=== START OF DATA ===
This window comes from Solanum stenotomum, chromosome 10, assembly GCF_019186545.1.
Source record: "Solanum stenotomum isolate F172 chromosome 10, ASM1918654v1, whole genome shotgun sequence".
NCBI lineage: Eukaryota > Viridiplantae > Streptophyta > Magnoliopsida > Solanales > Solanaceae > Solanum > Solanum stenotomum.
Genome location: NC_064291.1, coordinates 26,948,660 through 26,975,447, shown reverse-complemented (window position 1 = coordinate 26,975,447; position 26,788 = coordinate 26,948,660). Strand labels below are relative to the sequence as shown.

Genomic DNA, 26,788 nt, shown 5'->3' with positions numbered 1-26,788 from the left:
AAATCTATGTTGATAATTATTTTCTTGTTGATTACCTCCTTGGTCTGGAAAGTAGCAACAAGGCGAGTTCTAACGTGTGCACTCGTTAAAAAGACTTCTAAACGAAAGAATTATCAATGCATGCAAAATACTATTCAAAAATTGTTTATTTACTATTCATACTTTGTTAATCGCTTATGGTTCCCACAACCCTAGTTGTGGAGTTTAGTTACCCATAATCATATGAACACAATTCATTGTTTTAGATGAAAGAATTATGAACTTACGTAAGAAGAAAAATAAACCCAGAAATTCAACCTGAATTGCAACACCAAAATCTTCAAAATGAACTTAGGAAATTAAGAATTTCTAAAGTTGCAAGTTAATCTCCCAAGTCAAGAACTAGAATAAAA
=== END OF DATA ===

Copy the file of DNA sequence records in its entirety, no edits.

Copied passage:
This window comes from Solanum stenotomum, chromosome 10, assembly GCF_019186545.1.
Source record: "Solanum stenotomum isolate F172 chromosome 10, ASM1918654v1, whole genome shotgun sequence".
NCBI lineage: Eukaryota > Viridiplantae > Streptophyta > Magnoliopsida > Solanales > Solanaceae > Solanum > Solanum stenotomum.
Genome location: NC_064291.1, coordinates 26,948,660 through 26,975,447, shown reverse-complemented (window position 1 = coordinate 26,975,447; position 26,788 = coordinate 26,948,660). Strand labels below are relative to the sequence as shown.

Genomic DNA, 26,788 nt, shown 5'->3' with positions numbered 1-26,788 from the left:
AAATCTATGTTGATAATTATTTTCTTGTTGATTACCTCCTTGGTCTGGAAAGTAGCAACAAGGCGAGTTCTAACGTGTGCACTCGTTAAAAAGACTTCTAAACGAAAGAATTATCAATGCATGCAAAATACTATTCAAAAATTGTTTATTTACTATTCATACTTTGTTAATCGCTTATGGTTCCCACAACCCTAGTTGTGGAGTTTAGTTACCCATAATCATATGAACACAATTCATTGTTTTAGATGAAAGAATTATGAACTTACGTAAGAAGAAAAATAAACCCAGAAATTCAACCTGAATTGCAACACCAAAATCTTCAAAATGAACTTAGGAAATTAAGAATTTCTAAAGTTGCAAGTTAATCTCCCAAGTCAAGAACTAGAATAAAA